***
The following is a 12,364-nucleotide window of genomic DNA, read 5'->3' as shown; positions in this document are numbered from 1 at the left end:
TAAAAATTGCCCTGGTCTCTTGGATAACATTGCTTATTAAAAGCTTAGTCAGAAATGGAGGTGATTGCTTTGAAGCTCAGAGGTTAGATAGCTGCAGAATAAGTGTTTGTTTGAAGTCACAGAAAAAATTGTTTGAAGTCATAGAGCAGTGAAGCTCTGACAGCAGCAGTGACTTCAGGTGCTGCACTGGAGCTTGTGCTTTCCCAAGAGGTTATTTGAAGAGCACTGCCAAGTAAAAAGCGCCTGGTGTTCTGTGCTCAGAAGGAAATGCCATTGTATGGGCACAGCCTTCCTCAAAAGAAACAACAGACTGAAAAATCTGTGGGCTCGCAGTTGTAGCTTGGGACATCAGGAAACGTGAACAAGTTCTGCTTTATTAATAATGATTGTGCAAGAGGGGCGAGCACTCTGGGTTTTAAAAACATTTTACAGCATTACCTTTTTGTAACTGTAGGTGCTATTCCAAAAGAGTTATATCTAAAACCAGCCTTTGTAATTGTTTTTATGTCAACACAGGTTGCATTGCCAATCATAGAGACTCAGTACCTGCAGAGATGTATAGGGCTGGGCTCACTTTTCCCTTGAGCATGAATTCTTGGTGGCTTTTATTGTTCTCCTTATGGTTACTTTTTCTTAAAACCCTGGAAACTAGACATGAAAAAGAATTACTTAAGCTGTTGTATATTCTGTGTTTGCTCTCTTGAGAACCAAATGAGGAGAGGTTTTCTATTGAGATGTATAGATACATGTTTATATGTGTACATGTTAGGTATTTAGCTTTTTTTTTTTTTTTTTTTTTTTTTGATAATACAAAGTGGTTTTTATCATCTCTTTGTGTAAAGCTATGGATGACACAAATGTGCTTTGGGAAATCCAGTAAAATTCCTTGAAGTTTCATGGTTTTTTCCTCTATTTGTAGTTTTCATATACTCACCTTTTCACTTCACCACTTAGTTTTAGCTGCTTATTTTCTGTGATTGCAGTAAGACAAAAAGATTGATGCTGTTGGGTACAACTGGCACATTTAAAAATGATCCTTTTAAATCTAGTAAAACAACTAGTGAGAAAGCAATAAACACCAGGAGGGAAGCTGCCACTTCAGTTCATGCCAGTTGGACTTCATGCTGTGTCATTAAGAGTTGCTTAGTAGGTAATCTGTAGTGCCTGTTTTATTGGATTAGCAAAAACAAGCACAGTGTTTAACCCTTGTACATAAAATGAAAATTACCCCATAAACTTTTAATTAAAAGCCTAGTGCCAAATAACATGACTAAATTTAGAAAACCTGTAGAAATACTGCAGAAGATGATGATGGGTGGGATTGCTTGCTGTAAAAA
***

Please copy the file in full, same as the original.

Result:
The following is a 12,364-nucleotide window of genomic DNA, read 5'->3' as shown; positions in this document are numbered from 1 at the left end:
TAAAAATTGCCCTGGTCTCTTGGATAACATTGCTTATTAAAAGCTTAGTCAGAAATGGAGGTGATTGCTTTGAAGCTCAGAGGTTAGATAGCTGCAGAATAAGTGTTTGTTTGAAGTCACAGAAAAAATTGTTTGAAGTCATAGAGCAGTGAAGCTCTGACAGCAGCAGTGACTTCAGGTGCTGCACTGGAGCTTGTGCTTTCCCAAGAGGTTATTTGAAGAGCACTGCCAAGTAAAAAGCGCCTGGTGTTCTGTGCTCAGAAGGAAATGCCATTGTATGGGCACAGCCTTCCTCAAAAGAAACAACAGACTGAAAAATCTGTGGGCTCGCAGTTGTAGCTTGGGACATCAGGAAACGTGAACAAGTTCTGCTTTATTAATAATGATTGTGCAAGAGGGGCGAGCACTCTGGGTTTTAAAAACATTTTACAGCATTACCTTTTTGTAACTGTAGGTGCTATTCCAAAAGAGTTATATCTAAAACCAGCCTTTGTAATTGTTTTTATGTCAACACAGGTTGCATTGCCAATCATAGAGACTCAGTACCTGCAGAGATGTATAGGGCTGGGCTCACTTTTCCCTTGAGCATGAATTCTTGGTGGCTTTTATTGTTCTCCTTATGGTTACTTTTTCTTAAAACCCTGGAAACTAGACATGAAAAAGAATTACTTAAGCTGTTGTATATTCTGTGTTTGCTCTCTTGAGAACCAAATGAGGAGAGGTTTTCTATTGAGATGTATAGATACATGTTTATATGTGTACATGTTAGGTATTTAGCTTTTTTTTTTTTTTTTTTTTTTTTTGATAATACAAAGTGGTTTTTATCATCTCTTTGTGTAAAGCTATGGATGACACAAATGTGCTTTGGGAAATCCAGTAAAATTCCTTGAAGTTTCATGGTTTTTTCCTCTATTTGTAGTTTTCATATACTCACCTTTTCACTTCACCACTTAGTTTTAGCTGCTTATTTTCTGTGATTGCAGTAAGACAAAAAGATTGATGCTGTTGGGTACAACTGGCACATTTAAAAATGATCCTTTTAAATCTAGTAAAACAACTAGTGAGAAAGCAATAAACACCAGGAGGGAAGCTGCCACTTCAGTTCATGCCAGTTGGACTTCATGCTGTGTCATTAAGAGTTGCTTAGTAGGTAATCTGTAGTGCCTGTTTTATTGGATTAGCAAAAACAAGCACAGTGTTTAACCCTTGTACATAAAATGAAAATTACCCCATAAACTTTTAATTAAAAGCCTAGTGCCAAATAACATGACTAAATTTAGAAAACCTGTAGAAATACTGCAGAAGATGATGATGGGTGGGATTGCTTGCTGTAAAAA